E latt ( k x , k y , k z = 0 ) E latt ( 0 , 0 , k z = 0 ) β latt = 1 cos a 0
where latt = sc , bcc , fcc .
More complicated Hamiltonians can be obtained, for example, when more atomic layers than that of the nearest atomic neighbors are considered. Let the second atomic layer interacting with a central atom be assumed as also important for the band energy in the sc lattice. The atomic distribution in that layer is similar to a layer of the nearest atomic neighbors in the fcc lattice. In this case the oscillation amplitude is referred to the electron energy by the formula
E sc ( 2 layers ) ( k x , k y , k z = 0 ) E sc ( 2 layers ) ( 0 , 0 , k z = 0 ) β I = ( 1 cos a 0 ) 1 + β II β I
where β I is characteristic for the nearest neighbors in the sc lattice and β II for the nearest neighbors in the fcc lattice. Since the interaction between atoms decreases strongly with an increase of the interatomic distance, we may assume that
| γ | = β II β I < 1
The oscillator Hamiltonian for two layers taken together into account becomes
C sc + γ C fcc = 2 cos x cos p x + 1 2 γ ( 3 cos x cos p x cos x cos p x ) = ( 1 cos a 0 ) ( 1 + γ )
This gives the velocity
d x d t = ( C sc + γ C fcc ) p x = sin p x + 1 2 γ sin p x ( cos x + 1 )
which vanishes at p x = 0 , and x = a 0 is a new amplitude characteristic for this case. The oscillation problem and calculation of the cyclotron frequency become similar to those considered for the Hamiltonians discussed above.
But not only the spherical s-like atomic orbits define the band structure of numerous crystals. In the case of orbits different than s, an asymmetry of the Hamiltonian describing the electron motion in the ( k x , k y ) -plane should be usually taken into account. For example, the wave functions based on p x -like atomic orbitals (this symbol should not be confused with the electron momentum) can be considered, see e.g., [10]. In the sc lattice we obtain then different interaction between the nearest atomic neighbors lying in two sites ( ± a latt , 0 , 0 ) than with the neighbors lying in two sites ( 0 , ± a latt , 0 ) ; in the nearest neighbors approximation the interaction with the remaining two sites ( 0 , 0 , ± a latt ) becomes inessential for the planar motion in the ( x , y ) -plane. In this case the Hamiltonian for three dimensions becomes
E sc ( p x orbits ) = β x [ 1 cos ( k x a latt ) + γ ( 2 cos ( k y a latt ) cos ( k z a latt ) ) ]
Here β x refers to the interaction between the nearest atomic neighbors in the x-direction and the ratio
γ = β y ( x ) β x = β z ( x ) β x
refers the β x interaction to the interaction of the central atom with the neighbors placed in the y and z directions. Assuming the oscillator motion along axis x in the plane k z = 0 is considered, the Hamiltonian for that motion which replaces (19) becomes:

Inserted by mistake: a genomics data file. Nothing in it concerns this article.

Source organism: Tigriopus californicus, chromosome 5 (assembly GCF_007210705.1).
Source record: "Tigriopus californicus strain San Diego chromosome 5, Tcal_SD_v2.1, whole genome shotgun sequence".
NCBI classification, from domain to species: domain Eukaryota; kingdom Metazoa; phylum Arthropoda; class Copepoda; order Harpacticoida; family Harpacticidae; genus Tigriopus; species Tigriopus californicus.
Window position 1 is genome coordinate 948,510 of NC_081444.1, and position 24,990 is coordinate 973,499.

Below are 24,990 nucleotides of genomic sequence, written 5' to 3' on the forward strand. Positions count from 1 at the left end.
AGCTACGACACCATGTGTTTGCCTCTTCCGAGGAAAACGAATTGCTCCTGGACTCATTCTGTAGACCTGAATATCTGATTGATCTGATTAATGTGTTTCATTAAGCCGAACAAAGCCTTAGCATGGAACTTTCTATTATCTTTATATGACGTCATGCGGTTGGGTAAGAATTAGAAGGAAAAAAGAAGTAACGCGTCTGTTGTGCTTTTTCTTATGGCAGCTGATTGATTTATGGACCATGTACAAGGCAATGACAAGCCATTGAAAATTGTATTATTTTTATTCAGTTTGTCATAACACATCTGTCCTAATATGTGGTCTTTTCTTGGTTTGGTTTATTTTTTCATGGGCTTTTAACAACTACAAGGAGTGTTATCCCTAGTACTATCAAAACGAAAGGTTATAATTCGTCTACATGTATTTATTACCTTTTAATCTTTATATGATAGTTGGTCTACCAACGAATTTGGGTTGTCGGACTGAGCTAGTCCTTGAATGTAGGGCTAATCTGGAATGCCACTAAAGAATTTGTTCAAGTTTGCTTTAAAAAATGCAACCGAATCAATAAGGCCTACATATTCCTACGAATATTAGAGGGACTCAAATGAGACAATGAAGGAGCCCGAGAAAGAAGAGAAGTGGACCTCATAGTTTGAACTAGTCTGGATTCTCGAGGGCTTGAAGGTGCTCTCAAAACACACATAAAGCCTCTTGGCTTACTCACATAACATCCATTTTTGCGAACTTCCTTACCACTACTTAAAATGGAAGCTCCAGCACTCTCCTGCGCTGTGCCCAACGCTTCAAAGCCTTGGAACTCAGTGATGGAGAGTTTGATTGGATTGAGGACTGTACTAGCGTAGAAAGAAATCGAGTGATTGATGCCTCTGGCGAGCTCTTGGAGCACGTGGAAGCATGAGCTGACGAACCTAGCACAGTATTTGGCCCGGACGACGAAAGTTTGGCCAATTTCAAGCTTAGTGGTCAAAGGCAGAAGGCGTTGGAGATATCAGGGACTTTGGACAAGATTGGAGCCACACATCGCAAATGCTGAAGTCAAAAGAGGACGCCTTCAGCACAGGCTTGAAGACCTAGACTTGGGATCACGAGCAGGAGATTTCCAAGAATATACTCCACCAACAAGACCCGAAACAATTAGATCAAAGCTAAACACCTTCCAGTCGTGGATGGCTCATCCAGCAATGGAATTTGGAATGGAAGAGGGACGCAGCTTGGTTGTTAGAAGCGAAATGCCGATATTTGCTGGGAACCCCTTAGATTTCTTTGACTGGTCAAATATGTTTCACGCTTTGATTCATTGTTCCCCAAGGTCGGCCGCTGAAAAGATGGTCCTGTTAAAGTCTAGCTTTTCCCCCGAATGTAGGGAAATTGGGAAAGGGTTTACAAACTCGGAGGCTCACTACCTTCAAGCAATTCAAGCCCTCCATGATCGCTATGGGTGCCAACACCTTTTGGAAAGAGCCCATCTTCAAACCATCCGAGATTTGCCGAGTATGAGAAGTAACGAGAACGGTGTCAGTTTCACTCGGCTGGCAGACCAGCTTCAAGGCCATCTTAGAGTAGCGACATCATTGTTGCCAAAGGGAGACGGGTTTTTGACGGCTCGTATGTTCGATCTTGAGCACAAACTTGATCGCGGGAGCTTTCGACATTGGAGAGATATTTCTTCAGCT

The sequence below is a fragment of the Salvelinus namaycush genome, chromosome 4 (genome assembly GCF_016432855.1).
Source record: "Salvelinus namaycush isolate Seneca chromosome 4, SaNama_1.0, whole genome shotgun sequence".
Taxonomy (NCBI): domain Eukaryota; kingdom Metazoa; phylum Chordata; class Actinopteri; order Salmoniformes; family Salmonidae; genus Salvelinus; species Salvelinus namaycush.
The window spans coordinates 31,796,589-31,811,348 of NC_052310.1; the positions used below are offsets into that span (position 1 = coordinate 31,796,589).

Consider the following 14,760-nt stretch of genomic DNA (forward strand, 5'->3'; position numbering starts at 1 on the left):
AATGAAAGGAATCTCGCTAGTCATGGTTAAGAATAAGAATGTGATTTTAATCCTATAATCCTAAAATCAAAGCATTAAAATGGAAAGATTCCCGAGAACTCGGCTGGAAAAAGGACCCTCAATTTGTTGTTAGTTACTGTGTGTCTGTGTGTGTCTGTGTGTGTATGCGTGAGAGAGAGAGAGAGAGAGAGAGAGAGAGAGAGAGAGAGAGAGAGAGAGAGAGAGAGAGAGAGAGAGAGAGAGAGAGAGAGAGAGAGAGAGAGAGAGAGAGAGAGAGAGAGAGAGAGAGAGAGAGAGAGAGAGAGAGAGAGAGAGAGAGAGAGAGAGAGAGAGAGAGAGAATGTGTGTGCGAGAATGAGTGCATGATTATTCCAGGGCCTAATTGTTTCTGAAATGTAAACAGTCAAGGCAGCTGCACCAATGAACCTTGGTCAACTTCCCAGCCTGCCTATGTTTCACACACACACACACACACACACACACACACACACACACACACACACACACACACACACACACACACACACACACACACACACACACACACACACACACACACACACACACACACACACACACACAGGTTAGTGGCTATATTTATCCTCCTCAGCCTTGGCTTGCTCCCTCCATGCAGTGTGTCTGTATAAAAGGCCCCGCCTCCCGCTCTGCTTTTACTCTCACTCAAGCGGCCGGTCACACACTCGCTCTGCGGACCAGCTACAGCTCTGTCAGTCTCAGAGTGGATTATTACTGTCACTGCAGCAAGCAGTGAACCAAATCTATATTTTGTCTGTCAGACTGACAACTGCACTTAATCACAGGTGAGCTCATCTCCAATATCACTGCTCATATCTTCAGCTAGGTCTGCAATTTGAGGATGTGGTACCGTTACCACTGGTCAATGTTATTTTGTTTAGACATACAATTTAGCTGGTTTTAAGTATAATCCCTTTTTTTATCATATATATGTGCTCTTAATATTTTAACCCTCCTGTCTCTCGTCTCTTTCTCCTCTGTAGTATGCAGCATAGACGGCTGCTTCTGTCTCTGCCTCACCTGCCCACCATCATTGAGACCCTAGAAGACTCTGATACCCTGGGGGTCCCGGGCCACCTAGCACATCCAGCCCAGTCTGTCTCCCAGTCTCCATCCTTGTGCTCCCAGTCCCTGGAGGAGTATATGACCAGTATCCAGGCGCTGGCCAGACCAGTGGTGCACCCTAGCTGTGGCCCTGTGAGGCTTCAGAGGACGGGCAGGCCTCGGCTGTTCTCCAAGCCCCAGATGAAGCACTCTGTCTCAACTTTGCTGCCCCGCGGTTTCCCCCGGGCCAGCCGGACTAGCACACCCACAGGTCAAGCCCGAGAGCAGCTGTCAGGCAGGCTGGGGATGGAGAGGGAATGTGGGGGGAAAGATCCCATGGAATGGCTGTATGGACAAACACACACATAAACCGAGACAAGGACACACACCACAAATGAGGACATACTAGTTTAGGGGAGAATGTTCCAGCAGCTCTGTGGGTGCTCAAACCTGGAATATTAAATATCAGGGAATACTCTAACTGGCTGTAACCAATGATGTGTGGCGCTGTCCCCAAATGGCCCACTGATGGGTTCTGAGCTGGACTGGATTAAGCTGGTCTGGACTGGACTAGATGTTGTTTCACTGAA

C p x orbits sc ( x ) = 1 cos x + γ ( 1 cos p x ) = 1 + γ cos x γ cos p x = 1 cos a 0 x
since β in (17) can be replaced by β x . The last step in (125) is obtained because
d x d t = C p x orbits sc ( x ) p x = γ sin p x = 0
for p x = 0 , and in this case x = a 0 x . The kinetic energy of the motion calculated with the aid of (125) and (126) is:
1 2 d x d t 2 = γ ( cos x cos a 0 x ) 1 2 ( cos x cos a 0 x ) 2
The potential energy obtained from the acceleration formula
d 2 x d t 2 = d d t C p x orbits sc ( x ) p x = γ cos p x d p x d t = γ cos p x C p x orbits sc ( x ) x = γ cos p x sin x = d V d x
becomes
V ( x ) = cos x ( 1 + γ + cos a 0 x ) + 1 2 sin ( 2 x ) d x + V C
The integration constant V C can be obtained from the condition that at x = a 0 x the total energy in (125) is equal to the potential energy. This gives
V C = γ cos a 0 x + 1 4 cos ( 2 a 0 x ) cos 2 a 0 x
A check of calculations is a sum
1 2 d x d t 2 + V ( x ) = 1 cos a 0 x
which is equal to a constant energy value entering (125). This makes possible to calculate the oscillation period of time by an integration of the electron velocity obtained either from the formula (127), or from the energy balance represented by (129) and (131). The integration should be performed between two turning points, a 0 x and a 0 x , of the oscillator.
But an oscillator along the axis y can be equally considered. This changes the amplitude of the oscillation because of the asymmetry of the Hamiltonian in (123). For the sake of convenience this Hamiltonian can be written ( k x = p y , k y = y , k z = 0 ):
C p x orbits sc ( y ) = 1 cos p y + γ ( 1 cos y ) = γ ( 1 cos a 0 y )
We have
d y d t = C p x orbits sc ( y ) p y = γ sin p y = 0
attained at the amplitude a 0 y different than a 0 x because the right-hand side of (132) is different than that in (125). The kinetic energy of the motion is:
1 2 d y d t 2 = 1 2 sin 2 p y = γ ( cos y cos a 0 ) 1 2 γ 2 ( cos y cos a 0 ) 2
and the acceleration in direction y:
d 2 y d t 2 = d d t C p x orbits sc ( y ) p y = cos p y d p y d t = cos p y C p x orbits sc ( y ) y = γ cos p y sin y = d V d y
The corresponding potential energy is an integral of (135):
V ( y ) = γ cos y ( 1 + γ cos a 0 y ) + 1 2 γ 2 sin ( 2 y ) d y + V C
with the integration constant
V C = γ + 1 2 cos 2 a 0 y + 1 4 γ 2
obtained from the condition that at y = a 0 y the potential energy (136) should be equal to the total energy in (132). A check of calculations is a sum
1 2 d y d t 2 + V ( y ) = γ ( 1 cos a 0 y )
which gives for any y the result of a constant energy entering (132).
The cyclotron frequency can be calculated equally from the oscillator motions performed in x and y directions. The integral limits in the second case are ( a 0 y , a 0 y ) .

11. Summary

The paper presents a method of calculating the cyclotron frequency of electrons circulating in cubic crystal lattices upon the action of a constant magnetic field. An approximation of the tightly-bound electrons is mainly assumed for the electron Hamiltonians.
In the first step, an analysis is developed on the symmetry properties of the crystal Hamiltonian as well as the similar properties of the Lorentz equation governing the electron motion in an external magnetic field.